TIG welding is a gas shielded welding process producing welds using a non-consumable tungsten electrode. If a high-purity weld is needed, then TIG is the preferred method.
The exact nature of TIG welding contains a steep learning curve. The process itself is slow when compared to MIG, yet it produces cleaner and more accurate welds.
This welding method comes from the English term Tungsten Inert Gas, but one can sometimes come across the term WIG welding from the German term Wolfram Inert Gas. Tungsten and wolfram are both names for the same metal.
TIG welding became popular at the onset of World War II because of its ability to join aluminum and magnesium. The welding process developed into a worthy replacement for manual and gas metal arc welding because its reliance on inert shielding gas from environment contamination instead of slag led to cleaner, higher quality welds.
Russell Meredith, who worked for Northrop Aircraft Co, patented a process called “Heli-Arc Welding,” considered a precursor to today’s TIG/GAW welding process. The company Linde, which purchased the patent, continued developing this welding process, primarily because of the use of inert gases, and development continued through the construction and application of different burners, nozzles, and shielding gas flow studies.
There are three things needed for using the TIG welding method: shielding, filler material, and heat.
Shielding a TIG weld is the job of inert gases, such as argon and helium. The filler material is wire melted by the arc. Electricity passing through the tungsten electrode creates an arc, which supplies the needed heat.
The difficulty in learning how to TIG weld lay with the welder’s coordination between two hands. One hand feeds the filler metal while the other holds the electrode.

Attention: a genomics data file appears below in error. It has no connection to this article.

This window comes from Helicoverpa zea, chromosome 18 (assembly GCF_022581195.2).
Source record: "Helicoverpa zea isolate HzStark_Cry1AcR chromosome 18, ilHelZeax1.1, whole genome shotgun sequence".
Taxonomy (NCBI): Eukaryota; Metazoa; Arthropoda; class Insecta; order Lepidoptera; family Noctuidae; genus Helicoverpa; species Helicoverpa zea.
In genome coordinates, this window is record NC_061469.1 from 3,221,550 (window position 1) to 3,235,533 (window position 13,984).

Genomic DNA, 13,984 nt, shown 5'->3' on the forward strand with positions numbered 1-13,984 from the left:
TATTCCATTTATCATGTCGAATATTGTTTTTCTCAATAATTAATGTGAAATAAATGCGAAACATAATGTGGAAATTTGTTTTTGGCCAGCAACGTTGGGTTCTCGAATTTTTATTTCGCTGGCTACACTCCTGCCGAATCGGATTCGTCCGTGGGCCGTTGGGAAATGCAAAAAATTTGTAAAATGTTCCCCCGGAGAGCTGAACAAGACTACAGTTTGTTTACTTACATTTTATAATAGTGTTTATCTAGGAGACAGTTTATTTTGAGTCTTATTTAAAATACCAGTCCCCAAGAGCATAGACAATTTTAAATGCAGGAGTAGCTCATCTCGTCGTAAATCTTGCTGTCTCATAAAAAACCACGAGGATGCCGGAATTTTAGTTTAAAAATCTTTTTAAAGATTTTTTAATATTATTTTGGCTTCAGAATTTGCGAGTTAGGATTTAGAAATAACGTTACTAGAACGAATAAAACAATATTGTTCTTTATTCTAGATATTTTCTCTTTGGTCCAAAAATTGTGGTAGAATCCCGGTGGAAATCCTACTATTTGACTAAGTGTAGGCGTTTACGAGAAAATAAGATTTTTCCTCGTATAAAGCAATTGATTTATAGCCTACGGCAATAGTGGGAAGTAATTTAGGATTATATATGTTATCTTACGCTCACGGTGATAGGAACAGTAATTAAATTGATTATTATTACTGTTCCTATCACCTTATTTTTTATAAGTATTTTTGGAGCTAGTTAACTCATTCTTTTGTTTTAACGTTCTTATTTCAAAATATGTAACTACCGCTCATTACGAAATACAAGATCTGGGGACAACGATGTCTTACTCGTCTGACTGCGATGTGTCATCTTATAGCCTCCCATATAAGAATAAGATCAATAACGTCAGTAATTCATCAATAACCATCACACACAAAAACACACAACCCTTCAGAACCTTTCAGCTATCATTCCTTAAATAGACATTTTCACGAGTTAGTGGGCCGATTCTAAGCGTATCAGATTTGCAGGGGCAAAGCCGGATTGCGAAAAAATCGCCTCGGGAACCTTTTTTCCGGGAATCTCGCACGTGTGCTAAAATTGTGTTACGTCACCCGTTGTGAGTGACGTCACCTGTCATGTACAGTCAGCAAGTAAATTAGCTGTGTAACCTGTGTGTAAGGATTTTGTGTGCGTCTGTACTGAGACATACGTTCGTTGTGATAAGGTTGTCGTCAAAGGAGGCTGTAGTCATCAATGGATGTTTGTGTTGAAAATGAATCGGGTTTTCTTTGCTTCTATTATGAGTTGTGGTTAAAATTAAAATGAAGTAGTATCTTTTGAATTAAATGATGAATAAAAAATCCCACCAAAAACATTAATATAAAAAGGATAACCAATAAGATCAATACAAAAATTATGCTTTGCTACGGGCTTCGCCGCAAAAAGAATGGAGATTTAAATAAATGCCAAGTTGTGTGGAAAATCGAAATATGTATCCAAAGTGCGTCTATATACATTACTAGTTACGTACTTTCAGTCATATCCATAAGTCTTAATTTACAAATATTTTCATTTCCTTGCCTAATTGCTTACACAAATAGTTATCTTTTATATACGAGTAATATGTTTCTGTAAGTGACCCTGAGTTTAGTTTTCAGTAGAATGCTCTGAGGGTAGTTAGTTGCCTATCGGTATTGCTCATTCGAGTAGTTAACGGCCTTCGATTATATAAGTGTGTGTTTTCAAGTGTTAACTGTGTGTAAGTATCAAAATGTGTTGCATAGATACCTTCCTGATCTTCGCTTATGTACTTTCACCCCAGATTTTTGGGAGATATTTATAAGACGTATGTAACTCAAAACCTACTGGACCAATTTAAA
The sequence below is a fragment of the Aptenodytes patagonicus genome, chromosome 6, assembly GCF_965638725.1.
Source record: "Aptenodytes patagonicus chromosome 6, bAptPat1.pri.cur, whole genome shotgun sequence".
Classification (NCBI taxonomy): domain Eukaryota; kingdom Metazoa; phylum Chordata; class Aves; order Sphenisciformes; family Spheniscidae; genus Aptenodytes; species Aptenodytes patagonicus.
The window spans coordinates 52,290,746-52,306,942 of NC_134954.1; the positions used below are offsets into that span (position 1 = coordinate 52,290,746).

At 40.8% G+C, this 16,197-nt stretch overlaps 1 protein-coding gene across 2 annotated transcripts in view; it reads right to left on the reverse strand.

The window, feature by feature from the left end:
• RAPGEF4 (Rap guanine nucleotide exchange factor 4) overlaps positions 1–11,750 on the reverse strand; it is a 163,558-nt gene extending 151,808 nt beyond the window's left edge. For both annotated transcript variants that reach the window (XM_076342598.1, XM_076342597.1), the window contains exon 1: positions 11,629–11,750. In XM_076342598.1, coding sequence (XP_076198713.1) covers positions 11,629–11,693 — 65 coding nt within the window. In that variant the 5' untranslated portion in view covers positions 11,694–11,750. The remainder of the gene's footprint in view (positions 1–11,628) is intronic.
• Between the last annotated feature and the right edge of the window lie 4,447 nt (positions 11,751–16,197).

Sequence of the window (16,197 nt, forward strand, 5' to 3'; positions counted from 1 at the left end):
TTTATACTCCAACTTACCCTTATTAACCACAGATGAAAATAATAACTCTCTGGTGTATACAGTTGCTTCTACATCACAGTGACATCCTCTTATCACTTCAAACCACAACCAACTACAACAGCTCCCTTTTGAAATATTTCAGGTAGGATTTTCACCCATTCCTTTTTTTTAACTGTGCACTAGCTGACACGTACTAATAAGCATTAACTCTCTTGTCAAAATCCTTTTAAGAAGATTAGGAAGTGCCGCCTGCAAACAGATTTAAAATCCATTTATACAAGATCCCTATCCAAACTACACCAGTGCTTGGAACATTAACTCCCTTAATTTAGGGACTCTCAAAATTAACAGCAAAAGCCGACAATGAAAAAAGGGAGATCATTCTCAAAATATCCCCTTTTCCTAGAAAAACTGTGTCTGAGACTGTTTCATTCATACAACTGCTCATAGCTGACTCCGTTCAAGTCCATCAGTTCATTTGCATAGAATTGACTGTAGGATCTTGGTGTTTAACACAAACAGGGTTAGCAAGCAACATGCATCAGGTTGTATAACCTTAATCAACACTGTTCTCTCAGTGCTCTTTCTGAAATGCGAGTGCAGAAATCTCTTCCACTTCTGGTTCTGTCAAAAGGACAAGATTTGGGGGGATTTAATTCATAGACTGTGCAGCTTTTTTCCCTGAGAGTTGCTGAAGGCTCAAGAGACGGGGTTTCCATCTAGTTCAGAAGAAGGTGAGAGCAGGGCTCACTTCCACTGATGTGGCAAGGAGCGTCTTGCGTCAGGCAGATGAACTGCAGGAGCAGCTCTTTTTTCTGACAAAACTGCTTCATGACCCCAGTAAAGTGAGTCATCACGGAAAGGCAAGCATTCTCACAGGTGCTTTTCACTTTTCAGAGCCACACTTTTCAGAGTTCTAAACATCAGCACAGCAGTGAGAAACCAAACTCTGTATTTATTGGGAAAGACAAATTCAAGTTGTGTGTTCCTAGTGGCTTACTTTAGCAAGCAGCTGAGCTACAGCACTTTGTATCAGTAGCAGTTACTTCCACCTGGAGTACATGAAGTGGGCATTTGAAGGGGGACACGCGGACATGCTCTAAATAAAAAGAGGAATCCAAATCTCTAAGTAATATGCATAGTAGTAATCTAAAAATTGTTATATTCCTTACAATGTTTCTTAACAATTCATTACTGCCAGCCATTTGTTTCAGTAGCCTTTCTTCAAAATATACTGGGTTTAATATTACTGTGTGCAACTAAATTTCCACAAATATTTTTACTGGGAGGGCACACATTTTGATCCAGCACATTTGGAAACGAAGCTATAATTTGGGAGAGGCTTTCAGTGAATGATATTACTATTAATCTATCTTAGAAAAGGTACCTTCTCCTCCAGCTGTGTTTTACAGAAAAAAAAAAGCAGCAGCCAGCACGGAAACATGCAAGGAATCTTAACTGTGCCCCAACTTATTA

A constant power source, AC or DC, is needed for TIG welding.
TIG welding must be operated with a drooping, constant current power source — either DC or AC. A constant current power source is essential to avoid excessively high currents being drawn when the electrode is short-circuited on to the workpiece surface. This could happen either deliberately during arc starting or inadvertently during welding. If, as in MIG welding, a flat characteristic power source is used, any contact with the workpiece surface would damage the electrode tip or fuse the electrode to the workpiece surface. In DC, because it distributes arc heat approximately one-third at the cathode (negative) and two-thirds at the anode (positive), the electrode is always negative polarity to prevent overheating and melting. However, the alternative power source connection of DC electrode positive polarity has the advantage in that when the cathode is on the workpiece; the surface is cleaned of oxide contamination. For this reason, AC is used when welding materials with a tenacious surface oxide film, such as aluminum.
Starting the Arc
Using high frequency (HF) is the most common method of jump-starting the arc. High voltage sparks caused by the HF last for a few microseconds and breaks down the workpiece gap. Current from the power source flows from the formed electron/ion cloud.
Tungsten is a brittle, slightly radioactive, and hard metal. You’ll find it used in heating elements, rocket engines, and light bulbs-applications using extremely high temperatures. Since TIG welding uses either AC or DC, there are two types of tungsten electrodes.
The electrode operates at higher temperatures during AC welding. Because of these higher temps, zirconia is added to the tungsten, reducing electrode erosion.
Electrodes used in DC welding have between 1% to 4% thoria added to the pure tungsten. The thoria additives improve the ignition of the arc. Other additives used as alternatives to thoria are cerium oxide and lanthanum oxide, which may provide outstanding performance regarding lower electrode consumption and starting the arc.
Tungsten has the highest melting point of any metal in the Periodic Table, which helps when temperatures reach over 6,000 ºF. Because the electrode isn’t consumable, there’s no need to balance the heat input.